Local learner ready to tackle youth matters
24 May 2018 | People
She was one of three Namibians selected. The other two are Paavo Nepaka from Ongwediva and Shaun Adams from Windhoek. Delvia Jimmy is their mentor.
The three-week exchange programme took place in and around Washington DC, in the United States of America. It is fully funded by the US State Department and implemented by the Meridian International Centre.
The programme aims to enhance civic engagement, consensus building and leadership skills of young people from Sub-Saharan African countries. It also promotes mutual understanding, sustainable partnerships and relationships among the United States of America and Sub-Saharan African participants, as well as provide continued support in the implementation of projects and involve a broader audience in learning and teaching opportunities.
Andreas spoke to Erongo about her journey to the USA.
“We visited various states in the USA. Our first stop was in Atlanta, Georgia. The flights were extremely tiresome. In Atlanta, we visited the Ebenezer Baptist Church where Martin Luther King preached, the World of Coca-Cola museum and the Georgia aquarium. We were welcomed with open arms by the community, and were treated like fellow brothers and sisters by everyone.”
The40 participants including adult mentors were split into two groups.
"Our group went to Muncie, Indiana, while the other group went to Austin, Texas. This was an amazing experience. Apart from the fact that Muncie is more in the countryside, it is home to the kindest people, and home to snow too! We had sessions at the Ball State University where we met with different professors and students engaging in community development.”
Group members were hosted by families in the area, and Tuilika lived with the Lakes, an amazing family who treated her as their daughter. They also went on sightseeing tours.
“For me the most remarkable was visiting Corner Prairie, which resembles a museum of people pretending to live in the past.”
After two weeks in Muncie, the two groups met in Washington DC where they pitched their presentations.
“As a group, we had to come up with a community project and ours was called ‘Talk Phobia’. We created awareness of the need for parents to sit down with their teenage children and talk about sexual related matters. We also encouraged peer to peer conversations and reaching out to those in authority in order to eradicate the fear of talking about sex, which is seen as taboo in many rural areas. We are planning to implement this project through the platform of first lady Monica Geingos, as one of our group members Shaun Adams and our mentor Delvia Jimmy are part of her ‘Be Free’ campaign.”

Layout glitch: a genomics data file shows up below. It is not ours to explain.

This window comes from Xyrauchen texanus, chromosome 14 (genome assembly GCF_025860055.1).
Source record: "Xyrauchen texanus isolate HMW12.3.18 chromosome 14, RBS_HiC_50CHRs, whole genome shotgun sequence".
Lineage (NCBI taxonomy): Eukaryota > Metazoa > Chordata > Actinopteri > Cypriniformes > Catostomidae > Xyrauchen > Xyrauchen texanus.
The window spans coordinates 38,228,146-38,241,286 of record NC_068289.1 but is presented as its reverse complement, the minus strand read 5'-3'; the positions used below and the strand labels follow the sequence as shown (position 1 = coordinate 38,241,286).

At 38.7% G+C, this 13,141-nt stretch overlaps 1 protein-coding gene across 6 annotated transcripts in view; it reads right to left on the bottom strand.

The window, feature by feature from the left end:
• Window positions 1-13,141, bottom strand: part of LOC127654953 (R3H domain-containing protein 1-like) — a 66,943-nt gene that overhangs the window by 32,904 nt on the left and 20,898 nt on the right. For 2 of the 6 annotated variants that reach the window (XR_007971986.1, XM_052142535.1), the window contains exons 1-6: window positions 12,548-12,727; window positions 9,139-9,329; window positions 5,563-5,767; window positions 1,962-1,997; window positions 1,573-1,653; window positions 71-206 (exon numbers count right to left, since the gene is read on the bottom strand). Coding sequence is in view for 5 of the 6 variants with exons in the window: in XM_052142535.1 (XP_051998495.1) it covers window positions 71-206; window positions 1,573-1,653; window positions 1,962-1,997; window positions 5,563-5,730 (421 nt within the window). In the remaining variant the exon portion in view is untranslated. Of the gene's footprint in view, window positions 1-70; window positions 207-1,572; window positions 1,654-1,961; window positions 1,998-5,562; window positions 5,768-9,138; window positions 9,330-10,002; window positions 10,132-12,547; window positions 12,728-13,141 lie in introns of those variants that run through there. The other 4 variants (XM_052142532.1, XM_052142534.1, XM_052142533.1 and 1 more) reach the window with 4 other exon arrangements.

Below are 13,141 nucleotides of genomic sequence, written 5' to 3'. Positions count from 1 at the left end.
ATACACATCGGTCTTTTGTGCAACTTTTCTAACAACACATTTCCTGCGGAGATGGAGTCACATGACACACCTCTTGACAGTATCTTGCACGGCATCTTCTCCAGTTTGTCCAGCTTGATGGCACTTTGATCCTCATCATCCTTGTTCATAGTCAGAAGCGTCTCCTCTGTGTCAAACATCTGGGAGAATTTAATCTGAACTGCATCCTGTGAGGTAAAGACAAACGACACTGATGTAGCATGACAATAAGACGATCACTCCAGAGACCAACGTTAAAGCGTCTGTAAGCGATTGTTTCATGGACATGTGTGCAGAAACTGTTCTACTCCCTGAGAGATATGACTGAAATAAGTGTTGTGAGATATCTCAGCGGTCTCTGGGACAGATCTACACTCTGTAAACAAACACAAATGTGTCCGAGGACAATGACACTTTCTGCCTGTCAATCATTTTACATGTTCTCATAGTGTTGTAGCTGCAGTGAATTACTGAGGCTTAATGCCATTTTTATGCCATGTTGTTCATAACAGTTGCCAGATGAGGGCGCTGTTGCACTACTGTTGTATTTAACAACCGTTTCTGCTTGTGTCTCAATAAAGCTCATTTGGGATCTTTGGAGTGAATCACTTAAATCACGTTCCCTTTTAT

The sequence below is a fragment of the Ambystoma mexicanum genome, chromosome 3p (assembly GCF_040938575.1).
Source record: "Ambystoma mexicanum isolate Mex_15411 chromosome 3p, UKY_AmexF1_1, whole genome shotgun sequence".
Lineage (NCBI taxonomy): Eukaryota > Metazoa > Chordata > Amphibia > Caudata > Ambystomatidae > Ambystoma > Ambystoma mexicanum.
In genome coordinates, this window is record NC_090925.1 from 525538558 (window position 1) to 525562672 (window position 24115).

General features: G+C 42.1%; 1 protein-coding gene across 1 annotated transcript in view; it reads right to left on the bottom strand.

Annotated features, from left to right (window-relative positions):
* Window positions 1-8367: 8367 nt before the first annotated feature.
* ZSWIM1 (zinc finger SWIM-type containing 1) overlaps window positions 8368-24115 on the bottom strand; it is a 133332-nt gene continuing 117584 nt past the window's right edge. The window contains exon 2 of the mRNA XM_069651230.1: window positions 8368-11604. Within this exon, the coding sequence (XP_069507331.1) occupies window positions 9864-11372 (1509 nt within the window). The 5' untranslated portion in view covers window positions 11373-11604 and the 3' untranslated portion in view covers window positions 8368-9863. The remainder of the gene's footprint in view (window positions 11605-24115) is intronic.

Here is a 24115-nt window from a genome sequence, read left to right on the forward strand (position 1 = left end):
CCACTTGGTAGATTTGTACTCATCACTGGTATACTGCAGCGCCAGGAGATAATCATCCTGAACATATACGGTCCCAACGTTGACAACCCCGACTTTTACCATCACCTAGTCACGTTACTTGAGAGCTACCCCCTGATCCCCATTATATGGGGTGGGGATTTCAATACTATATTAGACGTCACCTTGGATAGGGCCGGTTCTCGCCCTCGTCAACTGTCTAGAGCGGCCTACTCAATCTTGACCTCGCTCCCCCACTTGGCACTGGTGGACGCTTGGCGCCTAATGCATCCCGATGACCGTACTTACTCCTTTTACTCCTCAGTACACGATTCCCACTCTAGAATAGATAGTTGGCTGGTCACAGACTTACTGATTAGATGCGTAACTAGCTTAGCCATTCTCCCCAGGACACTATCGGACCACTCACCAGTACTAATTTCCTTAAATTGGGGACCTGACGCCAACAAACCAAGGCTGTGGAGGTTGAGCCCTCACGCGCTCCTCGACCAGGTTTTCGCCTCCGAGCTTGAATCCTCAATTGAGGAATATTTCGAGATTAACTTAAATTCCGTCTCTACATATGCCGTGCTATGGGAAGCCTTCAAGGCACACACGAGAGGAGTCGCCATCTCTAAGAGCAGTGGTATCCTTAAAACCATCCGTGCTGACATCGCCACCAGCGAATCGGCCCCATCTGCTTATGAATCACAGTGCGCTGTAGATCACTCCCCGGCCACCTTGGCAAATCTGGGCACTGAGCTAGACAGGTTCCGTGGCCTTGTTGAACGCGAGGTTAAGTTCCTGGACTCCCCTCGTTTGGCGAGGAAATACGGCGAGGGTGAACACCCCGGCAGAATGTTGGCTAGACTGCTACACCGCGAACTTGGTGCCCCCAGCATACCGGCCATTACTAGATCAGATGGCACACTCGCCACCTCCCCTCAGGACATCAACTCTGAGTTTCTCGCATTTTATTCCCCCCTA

Andreas is also looking forward to speak to the youth of Walvis Bay about opportunities offered by the US embassy.
“The local youth group I am a member of, Young Achievers, will be hosting a career fair soon together with the Johannes Shikoyeni Trust. I would like to start a girls club, as my greatest desire is to regenerate a sense of self worth in young girls my age and younger.”
Andreas lists the highlight of her journey to the States the relationships she built with African and Americans.
"These relationships do not only serve as a source of information about opportunities. I also see them as valuable friendships that will never be broken.”
She says the experience changed her and made het realise that it is important to always trust her abilities and to never let her past consume her.
“It taught me how much strength there is in an individual’s mindset. It helped me discover who I truly am; my strengths and my weaknesses. I learned to work with different characters, the risk-takers, the reflectors and the pressure-oriented people. I learned how to cope with limited time, to always plan and to be on time. Most importantly, I can now introduce myself to people as a young girl with a vision to tackle all kinds of inequality through God’s word, and by encouraging young people to work hard and aim for personal growth.”
She proclaims that “Americans are not who we think they are”.
“They are warm people who strive by all means to create a convivial world for all humanity. They are not blunt or aggressive. They respect time management and progress. My mindset about them totally changed and I would not mind living with them. The young people there are vibrant. They are involved in matters affecting them and the country at large. They are for example not petrified by who is in the presidential seat.”
She advises her fellow youth to never limit themselves.
“One of our biggest problems is that we belittle ourselves because we feel our flaws disable us. Young people should work hard to achieve their goals. Remember, persistence is key. There is no magic formula or phrase you can repeat to make yourself succeed. Remember, excellence is to do a common thing in an uncommon way. I'm looking forward to working with young people in my community to create long-lasting change in our Namibian society.”